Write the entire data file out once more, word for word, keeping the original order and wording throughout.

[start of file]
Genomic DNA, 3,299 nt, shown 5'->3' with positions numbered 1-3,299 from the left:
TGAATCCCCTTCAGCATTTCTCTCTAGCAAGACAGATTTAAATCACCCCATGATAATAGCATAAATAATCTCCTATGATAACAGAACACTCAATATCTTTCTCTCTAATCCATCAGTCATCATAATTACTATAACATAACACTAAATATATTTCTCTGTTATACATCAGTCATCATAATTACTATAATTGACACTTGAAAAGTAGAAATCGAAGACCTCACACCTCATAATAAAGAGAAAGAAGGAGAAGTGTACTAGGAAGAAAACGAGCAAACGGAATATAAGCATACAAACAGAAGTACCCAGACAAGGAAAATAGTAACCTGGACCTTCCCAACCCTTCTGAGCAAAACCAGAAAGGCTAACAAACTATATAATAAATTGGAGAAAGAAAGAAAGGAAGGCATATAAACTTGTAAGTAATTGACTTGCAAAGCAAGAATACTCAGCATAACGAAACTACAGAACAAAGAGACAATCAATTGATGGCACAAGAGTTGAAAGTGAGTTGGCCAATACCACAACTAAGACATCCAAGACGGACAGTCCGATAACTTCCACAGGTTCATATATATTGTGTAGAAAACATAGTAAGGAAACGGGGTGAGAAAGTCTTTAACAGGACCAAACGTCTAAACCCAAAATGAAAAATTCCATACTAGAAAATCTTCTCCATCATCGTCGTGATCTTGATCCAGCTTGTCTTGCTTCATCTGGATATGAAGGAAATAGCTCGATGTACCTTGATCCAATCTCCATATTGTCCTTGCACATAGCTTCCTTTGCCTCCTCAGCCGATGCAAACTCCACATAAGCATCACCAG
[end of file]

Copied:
Genomic DNA, 3,299 nt, shown 5'->3' with positions numbered 1-3,299 from the left:
TGAATCCCCTTCAGCATTTCTCTCTAGCAAGACAGATTTAAATCACCCCATGATAATAGCATAAATAATCTCCTATGATAACAGAACACTCAATATCTTTCTCTCTAATCCATCAGTCATCATAATTACTATAACATAACACTAAATATATTTCTCTGTTATACATCAGTCATCATAATTACTATAATTGACACTTGAAAAGTAGAAATCGAAGACCTCACACCTCATAATAAAGAGAAAGAAGGAGAAGTGTACTAGGAAGAAAACGAGCAAACGGAATATAAGCATACAAACAGAAGTACCCAGACAAGGAAAATAGTAACCTGGACCTTCCCAACCCTTCTGAGCAAAACCAGAAAGGCTAACAAACTATATAATAAATTGGAGAAAGAAAGAAAGGAAGGCATATAAACTTGTAAGTAATTGACTTGCAAAGCAAGAATACTCAGCATAACGAAACTACAGAACAAAGAGACAATCAATTGATGGCACAAGAGTTGAAAGTGAGTTGGCCAATACCACAACTAAGACATCCAAGACGGACAGTCCGATAACTTCCACAGGTTCATATATATTGTGTAGAAAACATAGTAAGGAAACGGGGTGAGAAAGTCTTTAACAGGACCAAACGTCTAAACCCAAAATGAAAAATTCCATACTAGAAAATCTTCTCCATCATCGTCGTGATCTTGATCCAGCTTGTCTTGCTTCATCTGGATATGAAGGAAATAGCTCGATGTACCTTGATCCAATCTCCATATTGTCCTTGCACATAGCTTCCTTTGCCTCCTCAGCCGATGCAAACTCCACATAAGCATCACCAG